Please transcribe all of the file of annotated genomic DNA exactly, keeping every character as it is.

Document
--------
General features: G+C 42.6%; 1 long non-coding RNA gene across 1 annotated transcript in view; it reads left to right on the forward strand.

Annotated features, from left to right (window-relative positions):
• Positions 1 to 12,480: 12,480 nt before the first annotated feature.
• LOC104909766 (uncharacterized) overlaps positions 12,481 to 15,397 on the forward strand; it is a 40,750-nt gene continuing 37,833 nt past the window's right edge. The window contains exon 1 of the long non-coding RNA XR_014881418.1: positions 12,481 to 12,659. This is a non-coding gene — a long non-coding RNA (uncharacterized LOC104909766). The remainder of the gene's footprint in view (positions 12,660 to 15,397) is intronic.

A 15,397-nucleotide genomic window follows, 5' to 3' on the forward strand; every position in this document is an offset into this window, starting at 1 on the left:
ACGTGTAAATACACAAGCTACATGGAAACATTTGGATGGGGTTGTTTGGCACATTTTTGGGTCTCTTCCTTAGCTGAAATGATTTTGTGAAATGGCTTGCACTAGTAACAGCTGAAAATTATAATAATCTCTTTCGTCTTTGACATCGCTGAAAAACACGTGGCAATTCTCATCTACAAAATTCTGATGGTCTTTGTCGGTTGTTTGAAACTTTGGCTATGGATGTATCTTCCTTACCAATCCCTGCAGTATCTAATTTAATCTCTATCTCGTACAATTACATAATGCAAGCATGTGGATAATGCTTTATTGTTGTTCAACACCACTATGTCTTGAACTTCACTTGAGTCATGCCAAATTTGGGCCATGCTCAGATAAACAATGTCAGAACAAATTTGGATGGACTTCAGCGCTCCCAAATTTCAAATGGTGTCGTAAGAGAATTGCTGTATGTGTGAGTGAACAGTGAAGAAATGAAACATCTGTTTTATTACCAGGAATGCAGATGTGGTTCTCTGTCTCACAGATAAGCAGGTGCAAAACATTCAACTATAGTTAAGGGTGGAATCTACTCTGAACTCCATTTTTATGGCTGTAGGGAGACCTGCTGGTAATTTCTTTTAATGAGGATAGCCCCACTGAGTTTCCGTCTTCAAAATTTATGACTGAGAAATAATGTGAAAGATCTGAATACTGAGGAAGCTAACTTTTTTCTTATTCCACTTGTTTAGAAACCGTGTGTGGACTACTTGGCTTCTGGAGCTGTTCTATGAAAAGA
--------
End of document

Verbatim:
General features: G+C 42.6%; 1 long non-coding RNA gene across 1 annotated transcript in view; it reads left to right on the forward strand.

Annotated features, from left to right (window-relative positions):
• Positions 1 to 12,480: 12,480 nt before the first annotated feature.
• LOC104909766 (uncharacterized) overlaps positions 12,481 to 15,397 on the forward strand; it is a 40,750-nt gene continuing 37,833 nt past the window's right edge. The window contains exon 1 of the long non-coding RNA XR_014881418.1: positions 12,481 to 12,659. This is a non-coding gene — a long non-coding RNA (uncharacterized LOC104909766). The remainder of the gene's footprint in view (positions 12,660 to 15,397) is intronic.

A 15,397-nucleotide genomic window follows, 5' to 3' on the forward strand; every position in this document is an offset into this window, starting at 1 on the left:
ACGTGTAAATACACAAGCTACATGGAAACATTTGGATGGGGTTGTTTGGCACATTTTTGGGTCTCTTCCTTAGCTGAAATGATTTTGTGAAATGGCTTGCACTAGTAACAGCTGAAAATTATAATAATCTCTTTCGTCTTTGACATCGCTGAAAAACACGTGGCAATTCTCATCTACAAAATTCTGATGGTCTTTGTCGGTTGTTTGAAACTTTGGCTATGGATGTATCTTCCTTACCAATCCCTGCAGTATCTAATTTAATCTCTATCTCGTACAATTACATAATGCAAGCATGTGGATAATGCTTTATTGTTGTTCAACACCACTATGTCTTGAACTTCACTTGAGTCATGCCAAATTTGGGCCATGCTCAGATAAACAATGTCAGAACAAATTTGGATGGACTTCAGCGCTCCCAAATTTCAAATGGTGTCGTAAGAGAATTGCTGTATGTGTGAGTGAACAGTGAAGAAATGAAACATCTGTTTTATTACCAGGAATGCAGATGTGGTTCTCTGTCTCACAGATAAGCAGGTGCAAAACATTCAACTATAGTTAAGGGTGGAATCTACTCTGAACTCCATTTTTATGGCTGTAGGGAGACCTGCTGGTAATTTCTTTTAATGAGGATAGCCCCACTGAGTTTCCGTCTTCAAAATTTATGACTGAGAAATAATGTGAAAGATCTGAATACTGAGGAAGCTAACTTTTTTCTTATTCCACTTGTTTAGAAACCGTGTGTGGACTACTTGGCTTCTGGAGCTGTTCTATGAAAAGA